While glancing at Salvador Dalí’s paintings one might get the sense that they’ve tripped down their mind’s own rabbit hole, all of a sudden dropped within a barren wasteland filed with abstract objects and creatures. The pairing then, of Dalí and Alice in Wonderland writer and mathematician Lewis Carroll, seem perfectly matched—two men whose minds travel far beyond the cutesy corners of an average fairytale. In the 1960s an editor at Random House realized this genius partnership, commissioning Dalí to illustrate an exclusive edition of Alice in Wonderland, of which Dalí signed every copy.
This rare edition of Alice was long coveted by rare book collectors and scholars, making only occasional appearances for study or the auction block. However, for the 150th anniversary of Lewis’ surrealist tale, this one-of-a-kind collaboration has finally been printed for the public by Princeton University Press. The deluxe edition, Alice’s Adventures in Wonderland, features an introduction explaining Dalí’s connection to Carroll by Lewis Carroll Society of North America President Mark Burstein, and exploration by mathematician Thomas Banchoff of the mathematics found in Dalí’s work and illustrations. (via Brain Pickings, Lost at E Minor)
Illustrator Jungho Lee was recently named the overall professional winner of the World Illustration Awards 2016. The Korean artist is based in Seoul where he creates surreal illustrations for books and is also in the process of working on his own picture book. Many of his recent pieces incorporate actual books as a wide variety of visual metaphors from the wings of a plane to pools of stars. You can see much more here. (via Booooooom)
Merging two of the ultimate pastimes—books and puzzles—the Codex Silenda has to be physically solved in order to read it. And no, these aren’t simple word games and math problems, but rather deviously complicated mechanical puzzles crafted from laser-cut wood that are embedded within each part of this 5-page book. The solution to each puzzle physically unlocks the next page. As the reader moves through the book a short story is also revealed, etched on pages opposite the puzzles.
The Codex Silenda was created by industrial designer Brady Whitney who is currently funding the it as project on Kickstarter. At the moment it looks like all funding tiers involving the book have filled, quadrupling their funding goals, but maybe they’ll add additional levels soon. (via Gizmodo)
Built in Buenos Aires as a performing arts theater in 1919, El Ateneo Grand Splendid's content has undergone several revisions, with its current purpose being a 21,000 square foot bookstore. Despite the switching of functions, the architecture has remained true to the early 20th century vision of Peró and Torres Armengol, the building still boasting ornate frescoed ceilings and detailed trimmings that line the ceiling, handrails, and walls.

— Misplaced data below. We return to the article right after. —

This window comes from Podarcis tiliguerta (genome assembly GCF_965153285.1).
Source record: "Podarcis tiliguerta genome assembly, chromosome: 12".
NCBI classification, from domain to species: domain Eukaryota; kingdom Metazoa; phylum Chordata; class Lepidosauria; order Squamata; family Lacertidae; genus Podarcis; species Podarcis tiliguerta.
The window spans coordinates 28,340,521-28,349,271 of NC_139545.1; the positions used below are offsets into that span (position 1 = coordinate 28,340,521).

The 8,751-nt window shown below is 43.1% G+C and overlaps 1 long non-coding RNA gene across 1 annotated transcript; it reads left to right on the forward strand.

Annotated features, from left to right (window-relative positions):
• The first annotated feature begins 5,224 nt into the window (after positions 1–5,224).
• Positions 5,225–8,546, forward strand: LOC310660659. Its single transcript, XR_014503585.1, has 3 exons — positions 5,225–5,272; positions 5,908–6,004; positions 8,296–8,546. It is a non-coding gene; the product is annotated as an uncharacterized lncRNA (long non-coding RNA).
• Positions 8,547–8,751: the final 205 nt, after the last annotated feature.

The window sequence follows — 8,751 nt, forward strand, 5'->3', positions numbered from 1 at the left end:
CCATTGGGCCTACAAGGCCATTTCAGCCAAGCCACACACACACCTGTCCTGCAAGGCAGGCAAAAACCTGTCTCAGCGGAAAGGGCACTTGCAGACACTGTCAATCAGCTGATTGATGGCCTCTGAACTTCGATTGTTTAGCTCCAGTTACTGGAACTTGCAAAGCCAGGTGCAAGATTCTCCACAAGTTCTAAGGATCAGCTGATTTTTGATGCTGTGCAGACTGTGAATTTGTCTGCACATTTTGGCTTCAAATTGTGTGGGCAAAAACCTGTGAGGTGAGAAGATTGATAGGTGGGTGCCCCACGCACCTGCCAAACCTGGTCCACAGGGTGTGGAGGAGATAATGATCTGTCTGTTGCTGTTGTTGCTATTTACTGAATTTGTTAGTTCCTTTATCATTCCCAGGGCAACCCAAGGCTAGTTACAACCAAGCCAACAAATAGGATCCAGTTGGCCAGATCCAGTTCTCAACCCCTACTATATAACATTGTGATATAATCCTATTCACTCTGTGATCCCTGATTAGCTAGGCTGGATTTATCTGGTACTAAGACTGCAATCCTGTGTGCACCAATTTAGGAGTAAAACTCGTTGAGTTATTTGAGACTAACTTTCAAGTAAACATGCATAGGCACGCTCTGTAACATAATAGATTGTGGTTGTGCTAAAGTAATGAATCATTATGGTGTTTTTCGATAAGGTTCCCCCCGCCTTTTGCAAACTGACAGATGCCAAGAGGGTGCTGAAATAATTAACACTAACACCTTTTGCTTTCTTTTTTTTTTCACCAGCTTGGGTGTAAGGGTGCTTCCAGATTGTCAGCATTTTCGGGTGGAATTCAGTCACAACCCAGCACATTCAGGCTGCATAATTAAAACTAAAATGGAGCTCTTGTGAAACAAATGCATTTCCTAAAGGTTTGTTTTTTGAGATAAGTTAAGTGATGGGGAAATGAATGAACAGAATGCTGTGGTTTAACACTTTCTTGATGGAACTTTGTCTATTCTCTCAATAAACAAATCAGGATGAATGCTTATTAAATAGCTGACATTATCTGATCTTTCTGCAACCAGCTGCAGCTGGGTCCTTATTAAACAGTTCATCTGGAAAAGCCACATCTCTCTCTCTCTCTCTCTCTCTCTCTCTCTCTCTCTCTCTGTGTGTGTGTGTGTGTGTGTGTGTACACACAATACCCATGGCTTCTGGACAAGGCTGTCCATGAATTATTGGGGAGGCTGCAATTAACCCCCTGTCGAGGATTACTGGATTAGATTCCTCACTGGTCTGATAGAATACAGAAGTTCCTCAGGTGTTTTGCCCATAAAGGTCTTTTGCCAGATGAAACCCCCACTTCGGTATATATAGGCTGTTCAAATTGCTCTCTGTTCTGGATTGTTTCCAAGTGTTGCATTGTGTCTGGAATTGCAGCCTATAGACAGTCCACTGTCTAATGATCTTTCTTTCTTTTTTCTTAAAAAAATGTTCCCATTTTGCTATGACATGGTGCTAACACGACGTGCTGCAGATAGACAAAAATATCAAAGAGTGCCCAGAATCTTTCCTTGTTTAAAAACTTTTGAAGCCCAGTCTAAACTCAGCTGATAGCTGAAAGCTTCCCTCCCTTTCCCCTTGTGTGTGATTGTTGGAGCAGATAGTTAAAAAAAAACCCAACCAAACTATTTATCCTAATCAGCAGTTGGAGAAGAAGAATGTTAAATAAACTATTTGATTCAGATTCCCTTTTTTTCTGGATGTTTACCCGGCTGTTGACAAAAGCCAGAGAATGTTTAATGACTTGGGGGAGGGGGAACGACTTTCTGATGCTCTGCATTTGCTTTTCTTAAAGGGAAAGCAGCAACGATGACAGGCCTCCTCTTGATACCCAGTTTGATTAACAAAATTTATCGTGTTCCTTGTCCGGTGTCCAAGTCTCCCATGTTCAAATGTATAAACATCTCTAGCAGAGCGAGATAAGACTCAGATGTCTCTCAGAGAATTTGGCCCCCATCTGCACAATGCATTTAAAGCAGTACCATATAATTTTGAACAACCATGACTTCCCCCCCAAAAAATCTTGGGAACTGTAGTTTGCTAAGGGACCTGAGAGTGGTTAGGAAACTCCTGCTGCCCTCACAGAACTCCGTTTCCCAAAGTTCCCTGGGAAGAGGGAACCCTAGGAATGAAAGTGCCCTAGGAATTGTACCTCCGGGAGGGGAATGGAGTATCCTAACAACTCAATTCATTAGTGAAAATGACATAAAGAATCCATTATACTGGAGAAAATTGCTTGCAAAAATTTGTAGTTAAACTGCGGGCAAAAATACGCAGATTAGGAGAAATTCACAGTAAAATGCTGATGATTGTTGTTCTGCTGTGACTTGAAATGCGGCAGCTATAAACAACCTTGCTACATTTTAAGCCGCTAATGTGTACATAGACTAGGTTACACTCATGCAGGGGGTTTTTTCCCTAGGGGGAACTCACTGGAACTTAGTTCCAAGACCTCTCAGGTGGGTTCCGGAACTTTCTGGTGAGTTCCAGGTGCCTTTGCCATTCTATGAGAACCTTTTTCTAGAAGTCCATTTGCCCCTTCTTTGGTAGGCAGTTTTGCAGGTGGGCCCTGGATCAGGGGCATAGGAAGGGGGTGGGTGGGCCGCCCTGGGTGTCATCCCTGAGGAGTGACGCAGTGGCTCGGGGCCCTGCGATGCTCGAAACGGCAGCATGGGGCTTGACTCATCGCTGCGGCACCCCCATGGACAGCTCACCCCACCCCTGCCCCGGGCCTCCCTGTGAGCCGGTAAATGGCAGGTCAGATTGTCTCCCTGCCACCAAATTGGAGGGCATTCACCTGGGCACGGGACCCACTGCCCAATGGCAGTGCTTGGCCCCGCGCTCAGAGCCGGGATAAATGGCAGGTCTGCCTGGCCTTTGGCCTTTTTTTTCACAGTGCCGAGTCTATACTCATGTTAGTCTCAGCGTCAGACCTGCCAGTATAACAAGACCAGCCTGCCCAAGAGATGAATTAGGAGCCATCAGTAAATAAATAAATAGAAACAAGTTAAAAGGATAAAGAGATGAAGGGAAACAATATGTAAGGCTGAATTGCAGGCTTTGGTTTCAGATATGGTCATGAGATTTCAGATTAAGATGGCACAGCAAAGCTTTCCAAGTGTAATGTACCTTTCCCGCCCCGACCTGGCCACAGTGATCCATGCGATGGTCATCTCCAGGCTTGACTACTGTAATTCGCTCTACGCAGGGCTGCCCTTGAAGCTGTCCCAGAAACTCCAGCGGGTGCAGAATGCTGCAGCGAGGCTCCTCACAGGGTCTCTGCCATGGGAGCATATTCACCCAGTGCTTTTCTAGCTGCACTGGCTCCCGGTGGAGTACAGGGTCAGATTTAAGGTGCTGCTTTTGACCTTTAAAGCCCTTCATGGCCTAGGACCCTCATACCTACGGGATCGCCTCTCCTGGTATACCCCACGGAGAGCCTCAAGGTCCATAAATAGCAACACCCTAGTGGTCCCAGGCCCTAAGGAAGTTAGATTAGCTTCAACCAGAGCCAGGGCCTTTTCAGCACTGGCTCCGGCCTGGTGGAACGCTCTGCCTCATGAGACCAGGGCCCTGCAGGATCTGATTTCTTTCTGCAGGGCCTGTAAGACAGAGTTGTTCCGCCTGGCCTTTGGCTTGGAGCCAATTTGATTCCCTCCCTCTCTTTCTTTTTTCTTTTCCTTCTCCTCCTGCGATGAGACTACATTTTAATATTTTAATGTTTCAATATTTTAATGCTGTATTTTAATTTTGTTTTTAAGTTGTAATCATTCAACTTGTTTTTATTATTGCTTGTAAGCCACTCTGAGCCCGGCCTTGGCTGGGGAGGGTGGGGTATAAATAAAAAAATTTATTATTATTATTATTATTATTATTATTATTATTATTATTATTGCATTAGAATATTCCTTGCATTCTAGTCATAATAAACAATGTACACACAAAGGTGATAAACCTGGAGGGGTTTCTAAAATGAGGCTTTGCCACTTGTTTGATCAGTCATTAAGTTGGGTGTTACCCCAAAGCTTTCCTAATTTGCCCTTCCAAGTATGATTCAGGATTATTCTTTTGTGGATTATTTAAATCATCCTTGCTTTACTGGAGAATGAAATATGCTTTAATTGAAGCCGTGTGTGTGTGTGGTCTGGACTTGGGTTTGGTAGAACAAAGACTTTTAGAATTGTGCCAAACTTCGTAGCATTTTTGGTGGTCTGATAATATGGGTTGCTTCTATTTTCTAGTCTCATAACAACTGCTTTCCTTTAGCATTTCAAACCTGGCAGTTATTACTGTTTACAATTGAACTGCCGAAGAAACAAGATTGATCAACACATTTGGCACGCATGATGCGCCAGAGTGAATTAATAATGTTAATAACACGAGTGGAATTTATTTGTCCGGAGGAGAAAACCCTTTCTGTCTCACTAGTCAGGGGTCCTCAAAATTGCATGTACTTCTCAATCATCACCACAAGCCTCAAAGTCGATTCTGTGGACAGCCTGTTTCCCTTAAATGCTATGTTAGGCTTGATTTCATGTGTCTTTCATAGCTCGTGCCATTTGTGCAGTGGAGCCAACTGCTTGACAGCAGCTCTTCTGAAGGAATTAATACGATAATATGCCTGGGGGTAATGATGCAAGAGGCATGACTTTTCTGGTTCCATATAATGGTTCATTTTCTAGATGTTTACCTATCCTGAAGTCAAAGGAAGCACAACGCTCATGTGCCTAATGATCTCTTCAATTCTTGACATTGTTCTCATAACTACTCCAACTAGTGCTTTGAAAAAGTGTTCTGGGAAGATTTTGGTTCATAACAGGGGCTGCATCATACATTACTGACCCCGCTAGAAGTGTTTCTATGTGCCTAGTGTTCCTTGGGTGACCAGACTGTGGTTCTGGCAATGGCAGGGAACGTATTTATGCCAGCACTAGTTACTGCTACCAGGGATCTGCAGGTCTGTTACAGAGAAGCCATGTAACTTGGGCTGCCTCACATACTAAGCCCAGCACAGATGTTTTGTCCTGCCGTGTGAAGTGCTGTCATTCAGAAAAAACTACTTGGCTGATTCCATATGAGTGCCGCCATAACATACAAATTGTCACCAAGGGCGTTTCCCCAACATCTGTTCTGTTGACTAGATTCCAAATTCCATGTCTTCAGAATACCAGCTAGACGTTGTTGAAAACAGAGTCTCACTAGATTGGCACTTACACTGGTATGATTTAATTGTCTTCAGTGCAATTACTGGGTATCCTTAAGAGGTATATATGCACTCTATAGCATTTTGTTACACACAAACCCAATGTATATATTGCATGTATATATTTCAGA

The stage and balcony seating is also intact, the spaces now used as reading areas where guests can peruse the store’s many books in front of thick velvet curtains. These attributes were almost destroyed in 2000 when the building was slated for demolition, however before the historic theater could be taken away it was leased to Grupo Ilhsa who built out the bookstore. Now over 1,000,000 people walk through Al Ateneo Grand Splendid’s doors annually keeping the tiered theater very much alive. If you liked this, also check out the Waanders in de Broeren bookstore built inside a cathedral. (via Twisted Sifter)
Tauba Auerbach (previously) partnered with Printed Matter to publish the project [2,3], a large-scale book that exists between a children’s pop-up and sculptural object. The project folds neatly into its own custom sleeve, and contains six separate paper sculptures that spring to life when opened. Director Sam Fleischner filmed the project’s unboxing, catching the sweetly satisfying sounds of the books creaking to open, and the objects inside slowing falling into place. You can see more of Auerbach’s designs on Instagram. (via Juxtapoz)
Architect and illustrator Rafael Araujo (previously) drafts beautiful three-dimensional spaces in a studio without technology, connecting himself back to nature while he meticulously demonstrates the Golden Ratio’s role in the natural world. In an attempt to pass on this meditative quality about his process and work, Araujo is creating the Golden Ratio Coloring Book. This book is currently on Kickstarter along with video documentation of Araujo’s process, which he has been fine-tuning for the last 40 years.
“I was 15 when I started noticing intelligent patterns in the world of nature—spirals, sequences, proportions,” said Araujo. “This secret of nature’s beautiful designs unfolded before my very eyes. Everything I draw is by hand. I don’t use a computer, just a pencil, compass, and a protractor.”